A relevant indicator for the eutrophication status in the Baltic Sea is the Chlorophyll-a concentration (Chl-a). Alas, ocean color remote sensing applications to estimate Chl-a in this brackish basin, characterized by large gradients in salinity and dissolved organic matter, are hampered by its optical complexity and atmospheric correction limits. This study presents Chl-a retrieval improvements for a fully reprocessed multi-sensor time series of remote-sensing reflectances (Rrs) at ~1 km spatial resolution for the Baltic Sea. A new ensemble scheme based on multilayer perceptron neural net (MLP) bio-optical algorithms has been implemented to this end. The study documents that this approach outperforms band-ratio algorithms when compared to in situ datasets, reducing the gross overestimates of Chl-a observed in the literature for this basin. The Rrs and Chl-a time series were then exploited for eutrophication monitoring, providing a quantitative description of spring and summer phytoplankton blooms in the Baltic Sea over 1998–2019. The analysis of the phytoplankton dynamics enabled the identification of the latitudinal variations in the spring bloom phenology across the basin, the early blooming in spring in the last two decades, and the description of the spatiotemporal coverage of summer cyanobacterial blooms in the central and southern Baltic Sea.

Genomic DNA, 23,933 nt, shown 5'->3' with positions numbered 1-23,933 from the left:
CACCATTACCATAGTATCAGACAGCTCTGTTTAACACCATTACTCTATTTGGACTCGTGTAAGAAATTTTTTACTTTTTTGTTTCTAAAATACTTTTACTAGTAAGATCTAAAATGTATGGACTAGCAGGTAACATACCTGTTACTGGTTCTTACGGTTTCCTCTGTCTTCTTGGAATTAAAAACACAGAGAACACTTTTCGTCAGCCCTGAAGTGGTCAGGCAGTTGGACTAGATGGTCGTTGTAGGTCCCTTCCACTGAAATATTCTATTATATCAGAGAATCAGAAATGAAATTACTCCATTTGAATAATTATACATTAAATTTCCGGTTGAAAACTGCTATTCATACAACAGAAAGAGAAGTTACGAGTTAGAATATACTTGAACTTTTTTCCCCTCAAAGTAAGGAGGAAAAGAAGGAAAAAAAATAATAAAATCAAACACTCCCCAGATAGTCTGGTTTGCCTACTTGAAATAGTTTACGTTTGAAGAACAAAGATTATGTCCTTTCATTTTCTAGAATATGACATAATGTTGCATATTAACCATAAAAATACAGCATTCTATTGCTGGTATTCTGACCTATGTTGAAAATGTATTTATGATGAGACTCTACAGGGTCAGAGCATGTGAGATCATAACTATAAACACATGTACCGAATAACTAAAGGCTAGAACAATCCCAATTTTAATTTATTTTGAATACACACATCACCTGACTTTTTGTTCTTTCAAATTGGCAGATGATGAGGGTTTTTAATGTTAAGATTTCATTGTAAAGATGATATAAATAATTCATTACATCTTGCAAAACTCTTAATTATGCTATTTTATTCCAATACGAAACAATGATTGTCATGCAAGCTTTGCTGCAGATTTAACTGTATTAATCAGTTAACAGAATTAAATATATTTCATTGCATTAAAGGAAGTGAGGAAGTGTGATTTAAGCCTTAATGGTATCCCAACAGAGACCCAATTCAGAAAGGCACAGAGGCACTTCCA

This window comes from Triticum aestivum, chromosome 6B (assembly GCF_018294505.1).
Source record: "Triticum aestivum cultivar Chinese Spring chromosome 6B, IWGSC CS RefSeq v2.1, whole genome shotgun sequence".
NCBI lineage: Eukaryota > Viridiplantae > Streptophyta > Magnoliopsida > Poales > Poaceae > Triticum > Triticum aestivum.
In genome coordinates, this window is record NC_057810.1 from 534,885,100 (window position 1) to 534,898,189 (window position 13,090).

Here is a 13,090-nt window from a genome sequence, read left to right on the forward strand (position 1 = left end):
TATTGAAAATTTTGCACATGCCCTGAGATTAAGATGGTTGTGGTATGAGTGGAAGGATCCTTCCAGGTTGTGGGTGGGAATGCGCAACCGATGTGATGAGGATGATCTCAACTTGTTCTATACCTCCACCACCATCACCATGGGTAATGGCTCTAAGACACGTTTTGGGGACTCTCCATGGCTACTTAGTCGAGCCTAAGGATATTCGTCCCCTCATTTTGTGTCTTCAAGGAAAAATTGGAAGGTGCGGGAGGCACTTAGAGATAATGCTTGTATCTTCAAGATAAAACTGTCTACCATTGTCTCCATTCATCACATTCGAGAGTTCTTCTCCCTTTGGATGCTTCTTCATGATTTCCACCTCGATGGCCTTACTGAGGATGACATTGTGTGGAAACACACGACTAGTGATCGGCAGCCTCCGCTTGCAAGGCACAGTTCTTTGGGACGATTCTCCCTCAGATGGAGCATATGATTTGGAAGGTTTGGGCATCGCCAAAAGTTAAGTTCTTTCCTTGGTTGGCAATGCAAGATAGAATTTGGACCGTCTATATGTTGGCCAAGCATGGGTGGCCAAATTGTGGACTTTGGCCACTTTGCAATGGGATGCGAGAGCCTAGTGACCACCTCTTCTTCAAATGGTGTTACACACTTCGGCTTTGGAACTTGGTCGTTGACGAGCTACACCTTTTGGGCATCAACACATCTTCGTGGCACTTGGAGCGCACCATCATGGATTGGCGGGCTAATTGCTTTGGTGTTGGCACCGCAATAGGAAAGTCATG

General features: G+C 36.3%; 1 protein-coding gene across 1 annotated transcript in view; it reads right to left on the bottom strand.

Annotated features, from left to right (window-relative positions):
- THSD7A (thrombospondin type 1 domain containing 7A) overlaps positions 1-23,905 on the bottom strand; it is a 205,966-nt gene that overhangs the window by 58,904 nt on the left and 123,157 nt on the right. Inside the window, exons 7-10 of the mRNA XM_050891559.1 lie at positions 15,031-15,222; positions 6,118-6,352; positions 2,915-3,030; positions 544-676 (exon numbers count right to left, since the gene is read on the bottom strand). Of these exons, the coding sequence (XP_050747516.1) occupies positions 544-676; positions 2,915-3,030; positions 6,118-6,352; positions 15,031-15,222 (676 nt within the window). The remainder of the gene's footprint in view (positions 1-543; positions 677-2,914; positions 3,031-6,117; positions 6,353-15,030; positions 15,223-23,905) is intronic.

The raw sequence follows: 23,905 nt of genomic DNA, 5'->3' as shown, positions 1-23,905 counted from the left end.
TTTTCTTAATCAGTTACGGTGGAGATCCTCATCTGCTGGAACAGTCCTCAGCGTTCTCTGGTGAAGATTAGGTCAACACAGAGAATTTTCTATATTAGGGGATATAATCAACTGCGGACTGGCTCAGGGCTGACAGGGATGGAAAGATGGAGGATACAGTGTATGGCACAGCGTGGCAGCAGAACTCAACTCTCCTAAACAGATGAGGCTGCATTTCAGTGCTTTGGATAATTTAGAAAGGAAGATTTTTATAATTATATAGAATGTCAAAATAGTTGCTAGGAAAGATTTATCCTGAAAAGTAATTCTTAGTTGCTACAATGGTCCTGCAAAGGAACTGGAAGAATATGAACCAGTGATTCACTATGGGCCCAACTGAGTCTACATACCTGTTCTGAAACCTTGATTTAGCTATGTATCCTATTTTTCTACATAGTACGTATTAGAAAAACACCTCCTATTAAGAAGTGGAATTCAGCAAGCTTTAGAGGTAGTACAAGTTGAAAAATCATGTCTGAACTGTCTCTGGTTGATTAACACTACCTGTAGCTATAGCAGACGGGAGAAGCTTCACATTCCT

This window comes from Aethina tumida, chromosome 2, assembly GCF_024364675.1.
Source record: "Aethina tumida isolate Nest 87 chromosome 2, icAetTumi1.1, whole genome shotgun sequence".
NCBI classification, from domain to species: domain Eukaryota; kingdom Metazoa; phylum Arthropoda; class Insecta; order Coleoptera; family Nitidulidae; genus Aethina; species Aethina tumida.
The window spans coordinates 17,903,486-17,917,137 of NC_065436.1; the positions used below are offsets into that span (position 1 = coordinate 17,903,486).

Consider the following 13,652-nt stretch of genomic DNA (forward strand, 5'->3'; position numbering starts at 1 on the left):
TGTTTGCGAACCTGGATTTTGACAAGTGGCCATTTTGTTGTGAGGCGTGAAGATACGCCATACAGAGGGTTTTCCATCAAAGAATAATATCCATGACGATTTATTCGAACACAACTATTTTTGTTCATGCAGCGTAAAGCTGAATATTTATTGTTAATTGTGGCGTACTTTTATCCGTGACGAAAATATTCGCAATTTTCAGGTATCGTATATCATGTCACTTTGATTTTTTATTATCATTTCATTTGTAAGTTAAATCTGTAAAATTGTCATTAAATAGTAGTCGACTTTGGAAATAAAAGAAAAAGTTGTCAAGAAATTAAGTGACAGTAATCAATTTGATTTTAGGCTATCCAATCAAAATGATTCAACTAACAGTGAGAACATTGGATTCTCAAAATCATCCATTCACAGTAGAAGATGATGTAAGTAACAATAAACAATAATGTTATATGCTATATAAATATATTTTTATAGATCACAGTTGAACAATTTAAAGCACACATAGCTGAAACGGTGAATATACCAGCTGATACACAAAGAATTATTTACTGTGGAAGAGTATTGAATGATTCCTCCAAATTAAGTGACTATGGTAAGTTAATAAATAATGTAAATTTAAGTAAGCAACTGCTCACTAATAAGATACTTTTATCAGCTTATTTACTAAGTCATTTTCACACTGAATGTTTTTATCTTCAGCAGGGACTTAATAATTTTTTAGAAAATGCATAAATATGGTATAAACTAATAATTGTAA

• Kauppila, Pirkko (Finnish Environment Institute, 2007)
    Monographs of the Boreal Environment Research 31